Job posting

Enforcement of NYC Salary Transparency Law in Job Posting Likely Delayed Until November 2022 | Lowenstein Sandler LLP

Late last week, the New York City Council passed an amendment to the long-awaited New York City Salary Disclosure Act (whose original law we previously detailed here), which, in pending the signature of New York City Mayor Eric Adams is expected to delay the effective date from May 15, 2022 to November 1, 2022. The amendment also clarifies and changes other aspects of the law. Mayor Adams is expected to sign the amendment by May 15.

As previously planned, New York City will require, under the New York City Human Rights Law (“NYCHRL”), that employers with four or more employees include the minimum and maximum wage for a position in its job offers, including those for promotion and transfer possibilities. To determine the salary scale, the employer must indicate a range from the lowest salary to the highest salary that he estimates, in good faith at the time of the posting, that he would pay for the job, the promotion or transfer opportunity announced.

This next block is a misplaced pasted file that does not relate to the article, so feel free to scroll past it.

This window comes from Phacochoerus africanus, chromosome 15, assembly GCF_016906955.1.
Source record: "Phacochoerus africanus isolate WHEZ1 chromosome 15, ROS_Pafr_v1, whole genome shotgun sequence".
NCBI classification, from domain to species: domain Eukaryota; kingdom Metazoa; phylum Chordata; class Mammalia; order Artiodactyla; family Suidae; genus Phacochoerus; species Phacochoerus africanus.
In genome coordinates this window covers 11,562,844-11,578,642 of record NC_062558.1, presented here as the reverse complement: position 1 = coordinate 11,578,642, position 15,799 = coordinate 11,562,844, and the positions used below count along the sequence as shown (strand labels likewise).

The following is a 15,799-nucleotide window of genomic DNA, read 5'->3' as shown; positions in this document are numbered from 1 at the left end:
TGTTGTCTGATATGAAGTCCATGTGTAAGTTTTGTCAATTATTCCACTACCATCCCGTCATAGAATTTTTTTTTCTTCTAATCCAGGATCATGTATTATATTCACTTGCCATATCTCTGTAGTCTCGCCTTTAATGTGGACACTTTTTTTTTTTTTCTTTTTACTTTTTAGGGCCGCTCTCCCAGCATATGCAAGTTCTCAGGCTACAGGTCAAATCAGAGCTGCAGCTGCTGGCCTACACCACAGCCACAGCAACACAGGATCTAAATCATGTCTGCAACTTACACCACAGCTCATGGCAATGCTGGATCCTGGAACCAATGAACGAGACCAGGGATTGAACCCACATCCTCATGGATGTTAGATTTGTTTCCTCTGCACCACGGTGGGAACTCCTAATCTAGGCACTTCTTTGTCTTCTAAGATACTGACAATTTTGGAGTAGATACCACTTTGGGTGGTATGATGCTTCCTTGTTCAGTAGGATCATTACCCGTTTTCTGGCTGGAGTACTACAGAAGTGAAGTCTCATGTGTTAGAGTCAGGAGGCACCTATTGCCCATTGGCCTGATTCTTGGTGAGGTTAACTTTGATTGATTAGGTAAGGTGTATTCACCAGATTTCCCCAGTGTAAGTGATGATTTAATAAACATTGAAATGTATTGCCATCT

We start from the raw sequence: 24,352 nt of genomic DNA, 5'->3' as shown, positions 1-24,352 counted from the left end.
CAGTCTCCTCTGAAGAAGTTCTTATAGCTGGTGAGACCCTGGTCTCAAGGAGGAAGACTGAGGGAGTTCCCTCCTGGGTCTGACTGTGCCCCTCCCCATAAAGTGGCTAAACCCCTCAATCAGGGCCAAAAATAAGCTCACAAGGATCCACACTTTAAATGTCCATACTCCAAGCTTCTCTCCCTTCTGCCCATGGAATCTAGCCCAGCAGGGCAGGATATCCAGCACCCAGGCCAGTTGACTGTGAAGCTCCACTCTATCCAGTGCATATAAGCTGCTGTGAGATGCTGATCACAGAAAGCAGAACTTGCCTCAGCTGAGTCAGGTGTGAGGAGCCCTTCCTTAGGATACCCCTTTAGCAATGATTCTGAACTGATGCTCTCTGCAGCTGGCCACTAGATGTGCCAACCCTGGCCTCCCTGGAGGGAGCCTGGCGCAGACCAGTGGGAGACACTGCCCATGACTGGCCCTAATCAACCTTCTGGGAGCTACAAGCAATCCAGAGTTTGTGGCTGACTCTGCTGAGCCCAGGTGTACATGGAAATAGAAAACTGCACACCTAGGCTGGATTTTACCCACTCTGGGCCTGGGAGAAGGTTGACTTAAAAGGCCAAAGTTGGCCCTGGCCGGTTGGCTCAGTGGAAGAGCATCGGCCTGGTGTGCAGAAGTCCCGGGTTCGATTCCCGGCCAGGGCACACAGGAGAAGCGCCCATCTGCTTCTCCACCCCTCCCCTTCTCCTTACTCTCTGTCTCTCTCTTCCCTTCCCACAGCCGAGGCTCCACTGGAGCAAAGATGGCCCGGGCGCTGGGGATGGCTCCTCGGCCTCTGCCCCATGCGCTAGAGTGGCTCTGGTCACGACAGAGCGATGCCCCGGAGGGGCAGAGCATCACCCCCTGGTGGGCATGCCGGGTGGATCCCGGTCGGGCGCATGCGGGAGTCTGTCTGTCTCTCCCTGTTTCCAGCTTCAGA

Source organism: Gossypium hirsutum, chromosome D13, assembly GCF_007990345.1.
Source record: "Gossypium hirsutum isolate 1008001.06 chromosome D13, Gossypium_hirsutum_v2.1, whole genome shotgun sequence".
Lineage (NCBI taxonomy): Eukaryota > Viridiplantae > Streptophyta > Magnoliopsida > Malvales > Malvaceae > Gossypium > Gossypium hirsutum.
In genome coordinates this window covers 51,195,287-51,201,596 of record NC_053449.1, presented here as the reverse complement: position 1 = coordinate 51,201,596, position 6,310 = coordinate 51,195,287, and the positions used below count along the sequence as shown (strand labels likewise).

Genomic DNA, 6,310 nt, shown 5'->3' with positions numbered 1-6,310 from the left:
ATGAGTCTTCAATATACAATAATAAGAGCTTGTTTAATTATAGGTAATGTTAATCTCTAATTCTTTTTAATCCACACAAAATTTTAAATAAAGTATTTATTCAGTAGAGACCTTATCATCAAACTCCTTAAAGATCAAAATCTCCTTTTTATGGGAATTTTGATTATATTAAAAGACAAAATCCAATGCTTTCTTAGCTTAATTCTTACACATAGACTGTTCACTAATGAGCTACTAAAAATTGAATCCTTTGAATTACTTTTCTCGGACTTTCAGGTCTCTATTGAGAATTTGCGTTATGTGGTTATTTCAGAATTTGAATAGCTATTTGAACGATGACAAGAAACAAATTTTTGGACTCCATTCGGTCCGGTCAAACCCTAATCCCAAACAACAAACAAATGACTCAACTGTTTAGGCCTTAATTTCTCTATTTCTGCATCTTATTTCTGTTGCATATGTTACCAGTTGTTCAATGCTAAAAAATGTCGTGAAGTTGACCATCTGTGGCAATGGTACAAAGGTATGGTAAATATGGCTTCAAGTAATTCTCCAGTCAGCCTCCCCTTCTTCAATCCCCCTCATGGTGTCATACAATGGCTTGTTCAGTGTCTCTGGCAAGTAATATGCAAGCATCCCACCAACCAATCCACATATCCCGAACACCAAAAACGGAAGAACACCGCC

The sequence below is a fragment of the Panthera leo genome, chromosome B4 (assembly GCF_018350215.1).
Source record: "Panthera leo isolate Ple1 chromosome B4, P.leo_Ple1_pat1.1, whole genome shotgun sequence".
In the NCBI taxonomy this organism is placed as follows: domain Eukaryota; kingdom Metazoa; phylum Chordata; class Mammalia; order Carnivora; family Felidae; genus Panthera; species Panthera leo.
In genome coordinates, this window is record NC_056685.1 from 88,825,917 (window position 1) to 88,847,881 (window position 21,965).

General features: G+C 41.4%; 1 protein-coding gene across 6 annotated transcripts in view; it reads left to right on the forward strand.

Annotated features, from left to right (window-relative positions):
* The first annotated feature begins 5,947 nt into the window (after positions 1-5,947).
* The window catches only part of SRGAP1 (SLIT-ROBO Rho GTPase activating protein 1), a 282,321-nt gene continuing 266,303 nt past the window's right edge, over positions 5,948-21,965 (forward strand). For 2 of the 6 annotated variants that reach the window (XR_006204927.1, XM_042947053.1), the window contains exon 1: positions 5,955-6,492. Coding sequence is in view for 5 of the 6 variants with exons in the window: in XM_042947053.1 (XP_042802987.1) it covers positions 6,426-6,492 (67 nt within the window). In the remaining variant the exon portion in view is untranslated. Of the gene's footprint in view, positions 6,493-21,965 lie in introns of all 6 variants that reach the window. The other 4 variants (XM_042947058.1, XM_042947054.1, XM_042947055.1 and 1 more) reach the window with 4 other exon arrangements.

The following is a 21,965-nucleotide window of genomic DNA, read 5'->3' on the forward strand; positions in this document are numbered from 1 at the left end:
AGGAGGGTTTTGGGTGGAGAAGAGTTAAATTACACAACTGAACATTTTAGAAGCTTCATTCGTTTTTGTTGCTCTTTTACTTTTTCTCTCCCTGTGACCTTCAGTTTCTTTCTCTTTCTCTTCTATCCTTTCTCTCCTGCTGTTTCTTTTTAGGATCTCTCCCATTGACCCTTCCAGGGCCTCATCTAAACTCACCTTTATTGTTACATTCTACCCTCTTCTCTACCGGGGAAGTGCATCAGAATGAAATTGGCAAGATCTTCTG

The amendments to the law clarify that the law does not apply to positions that cannot or will not be filled, at least in part, in New York City, and confirm that the law applies to both paid and schedule.

While small businesses had lobbied to be exempt from the law, these proposed changes failed, so the law still applies to businesses with four or more employees. However, in a victory for employers, under the amendment, job seekers no longer have a private right of action to sue potential employers under the law. Instead, only actual employees can sue their current employer for failing to provide required information in an advertisement for a job, promotion, or transfer opportunity.

The New York City Commission on Human Rights (“NYCCHR”) also retains law enforcement authority, although the amendment states that there are no civil penalties for a violation. first violation if an employer can prove to the satisfaction of NYCCHR that it has cured the alleged violation within 30 days. Financial penalties apply for any new violations.

Pay transparency laws continue to be the trend, with laws in Colorado and Connecticut already in effect, a similar law slated to take effect in Washington State starting January 1, 2023, and bills pending in California and other states nationwide.